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De Havilland DH.89 Dragon Rapide

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De Havilland DH.89 Dragon Rapide
De Havilland Rapide.jpg
9 Sep 2007 Kemble Airport courtesy Adrian Pingstone
De Havilland Rapide 2.jpg
5 Jul 2009 Old Warden airfield courtesy Trevor marron
History
Type light transport biplane
Role Short haul passenger plane / trainer
Designer Arthur Ernest Hagg + team
Manufacturer de havilland
Number built 727 including 500+ of military version Dominies
Primary users RAF, Fleet Air Arm, RCAF. RAAF, RNZAF, and 20 other nations used the military version + 63 civil airlines
In service Mid 1934
Out of service Several still flying commercially


Remarks

Early work to design a four engine biplane for Australian use led to the two engine version aimed at being more comfortable and faster. In May 1934 a prototype powered by two Gipsy Six engines underwent evaluation by the RAF. By Nov 1934 full scale production was underway, with 205 aircraft delivered to buyers before war broke out. The Rapide competed unsuccessfully with the Avro Anson in 1935 for a RAF contract for coastal surveillance. Flaps were added to production aircraft in 1937, along with metal propellers.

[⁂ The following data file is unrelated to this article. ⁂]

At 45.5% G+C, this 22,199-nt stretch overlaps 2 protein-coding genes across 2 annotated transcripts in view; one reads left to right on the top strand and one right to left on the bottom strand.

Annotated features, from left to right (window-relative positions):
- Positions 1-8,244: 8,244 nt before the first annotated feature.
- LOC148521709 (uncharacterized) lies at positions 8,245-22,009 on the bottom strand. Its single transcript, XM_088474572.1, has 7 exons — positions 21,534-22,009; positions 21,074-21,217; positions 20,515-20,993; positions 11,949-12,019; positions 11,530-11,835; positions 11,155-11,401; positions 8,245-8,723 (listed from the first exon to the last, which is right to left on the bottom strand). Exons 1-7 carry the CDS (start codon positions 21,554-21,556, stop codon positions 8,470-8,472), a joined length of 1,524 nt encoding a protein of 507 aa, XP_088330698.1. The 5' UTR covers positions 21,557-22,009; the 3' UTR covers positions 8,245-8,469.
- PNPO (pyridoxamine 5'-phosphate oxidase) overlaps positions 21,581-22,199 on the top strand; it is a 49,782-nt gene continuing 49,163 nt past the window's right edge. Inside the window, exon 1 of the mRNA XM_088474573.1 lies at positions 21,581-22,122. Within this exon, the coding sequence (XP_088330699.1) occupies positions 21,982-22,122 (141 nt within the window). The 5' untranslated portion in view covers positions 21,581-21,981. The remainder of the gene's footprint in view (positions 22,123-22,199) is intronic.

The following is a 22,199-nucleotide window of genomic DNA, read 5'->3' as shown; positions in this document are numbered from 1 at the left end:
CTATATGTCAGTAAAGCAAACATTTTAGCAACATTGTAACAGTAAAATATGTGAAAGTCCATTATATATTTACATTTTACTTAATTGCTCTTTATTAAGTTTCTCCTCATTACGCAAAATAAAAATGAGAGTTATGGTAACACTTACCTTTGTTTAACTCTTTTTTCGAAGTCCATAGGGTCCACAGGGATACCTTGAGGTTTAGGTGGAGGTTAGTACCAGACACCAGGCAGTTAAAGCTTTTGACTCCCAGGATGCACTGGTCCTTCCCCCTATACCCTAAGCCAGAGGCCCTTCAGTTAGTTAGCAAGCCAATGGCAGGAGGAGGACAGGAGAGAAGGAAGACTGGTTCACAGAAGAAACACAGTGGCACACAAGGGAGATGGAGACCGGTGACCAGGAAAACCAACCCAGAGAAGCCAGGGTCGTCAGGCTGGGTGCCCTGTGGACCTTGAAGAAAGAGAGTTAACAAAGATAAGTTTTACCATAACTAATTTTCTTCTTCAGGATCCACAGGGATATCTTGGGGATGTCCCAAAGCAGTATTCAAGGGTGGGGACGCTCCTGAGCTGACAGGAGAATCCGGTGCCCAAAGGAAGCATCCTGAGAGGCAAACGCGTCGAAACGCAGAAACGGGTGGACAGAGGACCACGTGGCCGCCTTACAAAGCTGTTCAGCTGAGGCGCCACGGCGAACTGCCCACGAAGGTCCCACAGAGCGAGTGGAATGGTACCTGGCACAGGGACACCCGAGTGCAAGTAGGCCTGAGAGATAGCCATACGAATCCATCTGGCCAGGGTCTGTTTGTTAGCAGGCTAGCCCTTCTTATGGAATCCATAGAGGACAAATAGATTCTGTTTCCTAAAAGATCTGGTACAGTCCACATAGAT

With the outbreak of war, Rapides in the UK and Australia were impressed into military service and used for radio and navigation training, passenger transport and communications. A military version was known as the de Havilland Dominie. Post war many were returned to civilian use, with a very small number still operational.

General characteristics

  • Crew: Pilot + 8 passengers
  • Length: 10.5 m
  • Wingspan: 14.6 m
  • Height: 3.1 m
  • Empty weight: 1,460 kg
  • Max takeoff weight: 2,490 kg
  • Powerplant: 2 x de Havilland Gipsy Six engines 200 hp each
  • Maximum speed: 253 km/h at 305 m
  • Range: 920 km
  • Service ceiling: 5,090 m
  • Armament Nil


Crew members